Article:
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Cablegate: Media Reaction: Campaign to Oust President Chen Shui-Bian,


DE RUEHIN #3198/01 2580841
R 150841Z SEP 06





E.O. 12958: N/A


1. Summary: Taiwan major Chinese-language dailies gave significant
coverage September 15 to the planned high-profile parade launched by
the "Oust Bian" campaign to "besiege" the Presidential Office and
Residence Friday evening; and a mass "Formosa Sunrise" rally planned
by the Taiwan Society on September 16 on Ketagalan Boulevard in
support of democracy and stability in Taiwan. Most papers expressed
grave concerns over possible clashes that might erupt between the
pro- and anti-Chen protesters this evening and tomorrow. Both the
pro-status quo "China Times" and pro-unification "United Daily News"
front-paged the "siege" slated for this evening, while the
pro-independence "Liberty Times," Taiwan's biggest daily, ran a
front-page banner headline that read "Siege versus Supporting
Taiwan: Su Tseng-chang, Ma Ying-jeou Both Call for Peace and

2. In terms of editorials and commentaries, a "Liberty Times"
editorial called for peace between the pro- and anti-Chen rallies,
saying violence will only turn Taiwan into "terror governance." A
"United Daily News" analysis, however, said the fact that only one
out of the four DPP heavyweights plans to show up at the pro-Chen
rally tomorrow is, to a certain extent, a manifestation of the
current predicament facing the DPP and President Chen Shui-bian.
With regard to the U.S.-Taiwan arms deal, an opinion piece in the
limited-circulation, pro-independence, English-language "Taipei
Times" said that Taiwan is "at a security crossroads, and further
procrastination in arms procurement could threaten its very
existence." End summary.

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3. Campaign to Oust President Chen Shui-bian

A) "Violence Will Turn Taiwan into Terror Governance"

The pro-independence "Liberty Times" [circulation: 600,000]
editorialized (9/15):

"... Today, even though the political stances of those who want to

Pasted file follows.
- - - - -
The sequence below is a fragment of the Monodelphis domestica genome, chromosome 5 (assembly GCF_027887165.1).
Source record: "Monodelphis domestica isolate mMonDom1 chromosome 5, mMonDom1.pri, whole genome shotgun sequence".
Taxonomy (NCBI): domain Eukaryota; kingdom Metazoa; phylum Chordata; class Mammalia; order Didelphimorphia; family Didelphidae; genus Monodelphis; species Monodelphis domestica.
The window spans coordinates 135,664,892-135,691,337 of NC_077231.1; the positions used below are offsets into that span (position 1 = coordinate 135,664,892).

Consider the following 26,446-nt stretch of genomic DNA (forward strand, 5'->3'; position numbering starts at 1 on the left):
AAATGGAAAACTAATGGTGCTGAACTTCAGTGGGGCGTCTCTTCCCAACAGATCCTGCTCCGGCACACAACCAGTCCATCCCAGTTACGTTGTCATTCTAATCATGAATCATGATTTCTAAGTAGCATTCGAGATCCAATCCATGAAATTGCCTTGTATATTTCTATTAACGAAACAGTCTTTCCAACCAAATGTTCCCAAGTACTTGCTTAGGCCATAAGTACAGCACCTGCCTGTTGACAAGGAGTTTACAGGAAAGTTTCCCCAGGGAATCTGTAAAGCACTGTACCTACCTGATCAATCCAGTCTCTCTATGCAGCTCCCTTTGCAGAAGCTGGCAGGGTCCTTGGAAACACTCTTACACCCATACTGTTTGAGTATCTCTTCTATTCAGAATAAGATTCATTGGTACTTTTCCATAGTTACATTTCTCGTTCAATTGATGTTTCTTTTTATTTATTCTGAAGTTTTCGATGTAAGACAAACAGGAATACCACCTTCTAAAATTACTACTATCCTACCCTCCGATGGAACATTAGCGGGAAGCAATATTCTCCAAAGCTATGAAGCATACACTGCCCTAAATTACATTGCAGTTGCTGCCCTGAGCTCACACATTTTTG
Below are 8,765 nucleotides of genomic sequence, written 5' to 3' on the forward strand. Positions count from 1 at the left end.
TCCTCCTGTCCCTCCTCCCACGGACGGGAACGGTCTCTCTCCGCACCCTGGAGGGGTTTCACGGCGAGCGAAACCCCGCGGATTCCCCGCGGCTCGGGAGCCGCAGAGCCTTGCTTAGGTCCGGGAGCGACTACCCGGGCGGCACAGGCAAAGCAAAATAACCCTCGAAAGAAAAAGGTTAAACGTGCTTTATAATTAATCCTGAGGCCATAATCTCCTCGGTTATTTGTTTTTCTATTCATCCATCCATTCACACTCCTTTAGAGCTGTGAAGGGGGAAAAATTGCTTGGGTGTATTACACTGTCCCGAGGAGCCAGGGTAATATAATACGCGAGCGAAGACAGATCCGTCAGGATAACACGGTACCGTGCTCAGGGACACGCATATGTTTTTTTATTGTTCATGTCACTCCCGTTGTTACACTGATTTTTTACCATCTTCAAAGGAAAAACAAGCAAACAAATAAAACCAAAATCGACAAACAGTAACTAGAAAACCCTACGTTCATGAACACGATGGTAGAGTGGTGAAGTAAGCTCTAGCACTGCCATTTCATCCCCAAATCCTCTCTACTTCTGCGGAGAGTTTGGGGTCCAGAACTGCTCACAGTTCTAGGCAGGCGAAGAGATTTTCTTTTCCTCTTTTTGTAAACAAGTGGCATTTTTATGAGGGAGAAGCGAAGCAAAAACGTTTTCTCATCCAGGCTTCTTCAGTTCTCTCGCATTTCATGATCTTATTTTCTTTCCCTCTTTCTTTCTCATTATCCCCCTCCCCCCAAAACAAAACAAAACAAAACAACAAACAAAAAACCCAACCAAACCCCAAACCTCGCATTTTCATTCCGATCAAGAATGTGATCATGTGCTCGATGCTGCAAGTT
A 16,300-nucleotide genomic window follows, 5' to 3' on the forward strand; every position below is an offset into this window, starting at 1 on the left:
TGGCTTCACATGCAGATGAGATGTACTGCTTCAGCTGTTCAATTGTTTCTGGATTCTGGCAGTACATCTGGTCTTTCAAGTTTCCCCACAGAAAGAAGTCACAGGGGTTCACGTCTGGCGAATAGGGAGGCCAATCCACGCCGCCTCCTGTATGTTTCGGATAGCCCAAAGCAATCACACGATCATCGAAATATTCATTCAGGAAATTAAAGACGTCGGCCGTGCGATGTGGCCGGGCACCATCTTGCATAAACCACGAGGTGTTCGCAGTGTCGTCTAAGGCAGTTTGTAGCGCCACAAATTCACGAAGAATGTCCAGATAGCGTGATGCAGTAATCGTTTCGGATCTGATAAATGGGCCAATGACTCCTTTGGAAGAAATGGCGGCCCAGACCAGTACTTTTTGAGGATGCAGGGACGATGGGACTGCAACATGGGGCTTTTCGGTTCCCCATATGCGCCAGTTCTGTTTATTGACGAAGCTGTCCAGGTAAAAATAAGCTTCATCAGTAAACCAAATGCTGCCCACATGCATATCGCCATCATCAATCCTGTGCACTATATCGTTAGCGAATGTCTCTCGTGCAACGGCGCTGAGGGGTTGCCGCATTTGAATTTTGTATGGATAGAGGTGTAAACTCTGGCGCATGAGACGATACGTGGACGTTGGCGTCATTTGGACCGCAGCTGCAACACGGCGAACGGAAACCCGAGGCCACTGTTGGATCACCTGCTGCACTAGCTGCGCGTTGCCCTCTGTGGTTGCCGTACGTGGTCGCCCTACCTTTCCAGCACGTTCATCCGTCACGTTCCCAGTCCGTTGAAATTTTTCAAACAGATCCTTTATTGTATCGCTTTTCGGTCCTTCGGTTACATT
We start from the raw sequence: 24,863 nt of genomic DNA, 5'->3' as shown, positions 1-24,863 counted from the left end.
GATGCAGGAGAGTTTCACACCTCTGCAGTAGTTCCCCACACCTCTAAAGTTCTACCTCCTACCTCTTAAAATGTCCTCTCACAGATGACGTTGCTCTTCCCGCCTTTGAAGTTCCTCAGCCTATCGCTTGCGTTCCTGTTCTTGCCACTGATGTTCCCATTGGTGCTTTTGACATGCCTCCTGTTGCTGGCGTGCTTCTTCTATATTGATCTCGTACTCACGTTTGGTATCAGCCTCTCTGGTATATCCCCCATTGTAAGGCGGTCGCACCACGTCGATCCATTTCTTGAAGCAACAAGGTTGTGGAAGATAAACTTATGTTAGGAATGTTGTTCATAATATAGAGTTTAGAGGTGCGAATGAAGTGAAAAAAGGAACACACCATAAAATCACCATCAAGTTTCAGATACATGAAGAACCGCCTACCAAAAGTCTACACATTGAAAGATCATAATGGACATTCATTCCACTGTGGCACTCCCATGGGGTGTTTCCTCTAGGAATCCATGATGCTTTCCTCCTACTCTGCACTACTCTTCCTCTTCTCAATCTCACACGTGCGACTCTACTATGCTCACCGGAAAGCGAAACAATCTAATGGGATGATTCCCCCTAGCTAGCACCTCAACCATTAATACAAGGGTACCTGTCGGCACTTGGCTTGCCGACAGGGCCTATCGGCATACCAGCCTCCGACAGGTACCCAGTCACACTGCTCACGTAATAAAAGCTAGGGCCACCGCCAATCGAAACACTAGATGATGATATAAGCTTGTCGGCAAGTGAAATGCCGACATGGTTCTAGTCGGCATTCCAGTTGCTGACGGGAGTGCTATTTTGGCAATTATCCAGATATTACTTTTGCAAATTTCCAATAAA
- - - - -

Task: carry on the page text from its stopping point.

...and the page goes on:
oust Bian and those who support Taiwan may be poles apart,
opposition to violence and adherence to the rule of law should be a
common factor shared by every person. Whether Taiwan's democracy is
moving toward maturity or going backwards depends on whether the
public wants to choose peace or violence. We hope that all
political figures should have a sense of responsibility and should
firmly say no to violence, leaving no room for violence to exist on
the island. Should this be the case, no matter how passionate a
mass movement gets, the shadow of violence will not turn Taiwan's
democracy and rule of law into terror governance."

B) "Drawing a Line [between Themselves] and Bian? Four Heavyweights
in Green Camp Awaiting Prosecutors' Findings"

Journalist Sean Liu noted in an analysis in the pro-unification
"United Daily News" [circulation: 400,000] (9/15):

"Given the proactive promotion of the Presidential Office, the DPP
Central Standing Committee decided to launch an all-out mobilization
of its supporters to participate in the anti-Oust Bian movement on
Ketagalan Boulevard on September 16. But the 'four DPP
heavyweights' each has his own plan; only DPP Chairman Yu Shyi-kun
will show up at the rally tomorrow. Such a development, to a
certain extent, reflected the predicament now facing the DPP and
Chen Shui-bian. ...

"It is because they are unsure of whether Chen is really clean that
the four DPP heavyweights each has his own calculation; none wants
to make his stance too plain and harm his own political career.
Among the four, Su Tseng-chang, who now has the upper hand, tried to
avoid lashing out at those people who want to oust Bian, in an